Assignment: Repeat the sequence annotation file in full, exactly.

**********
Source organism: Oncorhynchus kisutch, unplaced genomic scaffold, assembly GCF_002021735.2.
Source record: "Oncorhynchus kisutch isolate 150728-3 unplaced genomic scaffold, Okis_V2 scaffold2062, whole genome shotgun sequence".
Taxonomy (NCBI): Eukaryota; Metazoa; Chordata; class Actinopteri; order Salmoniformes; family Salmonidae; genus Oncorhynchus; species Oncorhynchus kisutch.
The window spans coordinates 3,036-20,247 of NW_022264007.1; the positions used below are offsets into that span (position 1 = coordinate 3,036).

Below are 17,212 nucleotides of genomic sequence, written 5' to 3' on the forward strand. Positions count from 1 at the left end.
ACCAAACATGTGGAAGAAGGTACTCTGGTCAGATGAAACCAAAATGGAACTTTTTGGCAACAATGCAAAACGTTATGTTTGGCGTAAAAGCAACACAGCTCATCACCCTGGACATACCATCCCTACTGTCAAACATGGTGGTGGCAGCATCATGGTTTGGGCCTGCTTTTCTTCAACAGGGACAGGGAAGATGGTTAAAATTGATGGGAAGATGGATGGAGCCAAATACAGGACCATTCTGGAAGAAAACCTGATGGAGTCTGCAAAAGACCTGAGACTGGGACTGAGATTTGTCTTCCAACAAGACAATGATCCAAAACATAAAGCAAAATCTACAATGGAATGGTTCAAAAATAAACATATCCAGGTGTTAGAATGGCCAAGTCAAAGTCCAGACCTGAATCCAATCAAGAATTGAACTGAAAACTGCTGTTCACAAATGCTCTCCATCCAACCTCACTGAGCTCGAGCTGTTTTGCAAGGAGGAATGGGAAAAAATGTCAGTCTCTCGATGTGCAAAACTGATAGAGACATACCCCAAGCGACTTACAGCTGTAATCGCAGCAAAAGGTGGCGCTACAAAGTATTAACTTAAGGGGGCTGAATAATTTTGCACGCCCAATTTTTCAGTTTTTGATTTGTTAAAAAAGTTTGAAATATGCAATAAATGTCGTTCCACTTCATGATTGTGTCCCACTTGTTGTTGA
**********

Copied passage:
Source organism: Oncorhynchus kisutch, unplaced genomic scaffold, assembly GCF_002021735.2.
Source record: "Oncorhynchus kisutch isolate 150728-3 unplaced genomic scaffold, Okis_V2 scaffold2062, whole genome shotgun sequence".
Taxonomy (NCBI): Eukaryota; Metazoa; Chordata; class Actinopteri; order Salmoniformes; family Salmonidae; genus Oncorhynchus; species Oncorhynchus kisutch.
The window spans coordinates 3,036-20,247 of NW_022264007.1; the positions used below are offsets into that span (position 1 = coordinate 3,036).

Below are 17,212 nucleotides of genomic sequence, written 5' to 3' on the forward strand. Positions count from 1 at the left end.
ACCAAACATGTGGAAGAAGGTACTCTGGTCAGATGAAACCAAAATGGAACTTTTTGGCAACAATGCAAAACGTTATGTTTGGCGTAAAAGCAACACAGCTCATCACCCTGGACATACCATCCCTACTGTCAAACATGGTGGTGGCAGCATCATGGTTTGGGCCTGCTTTTCTTCAACAGGGACAGGGAAGATGGTTAAAATTGATGGGAAGATGGATGGAGCCAAATACAGGACCATTCTGGAAGAAAACCTGATGGAGTCTGCAAAAGACCTGAGACTGGGACTGAGATTTGTCTTCCAACAAGACAATGATCCAAAACATAAAGCAAAATCTACAATGGAATGGTTCAAAAATAAACATATCCAGGTGTTAGAATGGCCAAGTCAAAGTCCAGACCTGAATCCAATCAAGAATTGAACTGAAAACTGCTGTTCACAAATGCTCTCCATCCAACCTCACTGAGCTCGAGCTGTTTTGCAAGGAGGAATGGGAAAAAATGTCAGTCTCTCGATGTGCAAAACTGATAGAGACATACCCCAAGCGACTTACAGCTGTAATCGCAGCAAAAGGTGGCGCTACAAAGTATTAACTTAAGGGGGCTGAATAATTTTGCACGCCCAATTTTTCAGTTTTTGATTTGTTAAAAAAGTTTGAAATATGCAATAAATGTCGTTCCACTTCATGATTGTGTCCCACTTGTTGTTGA